The district court denied Koch's motions for several reasons. First, relying on Qualls v. United States Elevator Corp., 863 P.2d 457 (Okla.1993),1 the court determined Koch had exclusive control of the pipeline and trench at the time of Mr. Wheeler's accident as the result of Koch's obligations to maintain the pipeline trench under its right of way agreement, and obligations under the Intermittent Services Agreement.2 Second, the court concluded evidence3 that Mr. Wheeler presented sufficiently proved the accident was not of a type that ordinarily occurs absent negligence. Id. Third, the court decided the fact Mr. Wheeler may have contributed to his injury did not bar a res ipsa loquitur instruction. Id. The court reasoned the jury may have found "Koch's negligence was the sole cause of this initial collapse" and "[Mr.] Wheeler was negligent for driving his combine through the hole the second time." Lastly, the court concluded despite no direct evidence of Koch's negligence, the jury may have inferred negligence on Koch's part. In addition, in concluding the jury could have inferred negligence, the court relied on Shell Pipe Line Corp. v. Freeman, 178 Okla. 361, 62 P.2d 1177 (1936), where the Oklahoma Supreme Court held negligence could properly be inferred when the soil in a pipeline trench erodes more readily than the adjoining soil. The court rejected Koch's claim the jury should have been instructed of Mr. Wheeler's status as a licensee because Koch failed to timely request the instruction and the court construed Koch's right of way agreement and the Intermittent Services Agreement as providing specific duties Koch owed to Mr. Wheeler.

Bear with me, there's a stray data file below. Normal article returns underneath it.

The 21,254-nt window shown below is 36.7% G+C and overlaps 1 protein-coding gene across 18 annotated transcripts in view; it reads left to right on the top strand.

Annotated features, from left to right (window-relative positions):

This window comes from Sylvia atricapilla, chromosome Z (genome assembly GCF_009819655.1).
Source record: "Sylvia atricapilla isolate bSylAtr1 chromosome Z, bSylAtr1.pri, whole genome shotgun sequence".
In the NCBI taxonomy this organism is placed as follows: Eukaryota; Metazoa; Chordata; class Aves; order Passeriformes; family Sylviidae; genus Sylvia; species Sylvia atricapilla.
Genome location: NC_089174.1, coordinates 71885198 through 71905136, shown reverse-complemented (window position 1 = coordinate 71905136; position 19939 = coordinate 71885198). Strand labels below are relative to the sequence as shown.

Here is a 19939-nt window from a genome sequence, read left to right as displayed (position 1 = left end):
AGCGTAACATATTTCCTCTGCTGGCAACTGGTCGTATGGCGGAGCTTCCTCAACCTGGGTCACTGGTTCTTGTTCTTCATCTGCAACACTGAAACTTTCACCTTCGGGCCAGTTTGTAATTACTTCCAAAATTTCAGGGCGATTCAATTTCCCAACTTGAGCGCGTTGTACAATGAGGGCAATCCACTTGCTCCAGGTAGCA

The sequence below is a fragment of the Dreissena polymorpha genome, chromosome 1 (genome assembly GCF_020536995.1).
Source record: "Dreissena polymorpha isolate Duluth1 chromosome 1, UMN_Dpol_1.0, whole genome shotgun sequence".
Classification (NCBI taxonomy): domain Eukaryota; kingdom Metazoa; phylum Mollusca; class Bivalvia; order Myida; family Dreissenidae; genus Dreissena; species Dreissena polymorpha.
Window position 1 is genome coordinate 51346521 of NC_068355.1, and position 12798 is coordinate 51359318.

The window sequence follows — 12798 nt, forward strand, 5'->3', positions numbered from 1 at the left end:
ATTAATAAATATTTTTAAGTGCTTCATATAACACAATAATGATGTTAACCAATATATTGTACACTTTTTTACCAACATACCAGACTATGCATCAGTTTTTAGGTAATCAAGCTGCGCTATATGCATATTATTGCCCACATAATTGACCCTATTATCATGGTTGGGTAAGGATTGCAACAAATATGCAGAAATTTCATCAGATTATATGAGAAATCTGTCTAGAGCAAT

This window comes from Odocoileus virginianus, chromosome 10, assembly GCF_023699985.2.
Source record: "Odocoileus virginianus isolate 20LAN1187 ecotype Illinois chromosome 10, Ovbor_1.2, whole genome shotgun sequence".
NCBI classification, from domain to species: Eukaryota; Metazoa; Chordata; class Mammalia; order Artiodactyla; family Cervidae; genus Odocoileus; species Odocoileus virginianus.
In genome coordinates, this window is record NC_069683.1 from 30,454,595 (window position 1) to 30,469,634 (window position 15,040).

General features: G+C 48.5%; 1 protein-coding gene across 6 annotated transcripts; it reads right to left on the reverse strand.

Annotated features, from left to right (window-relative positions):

On appeal, Koch makes essentially the same arguments made to the district court. Koch claims the court erred by: (1) instructing the jury on the doctrine of res ipsa loquitur; (2) failing to include in its res ipsa loquitur instruction the element the accident was not due to any action or contribution by the plaintiff and using words in its instruction contrary to the evidence presented; (3) denying judgment as a matter of law to Koch based on the theory res ipsa loquitur does not apply and no independent evidence of negligence was presented; and (4) failing to instruct the jury Mr. Wheeler is a licensee, and the duties owed by Koch to a licensee. Because we dispose of this appeal on the first and third issues, we do not address the remaining issues.
RES IPSA LOQUITUR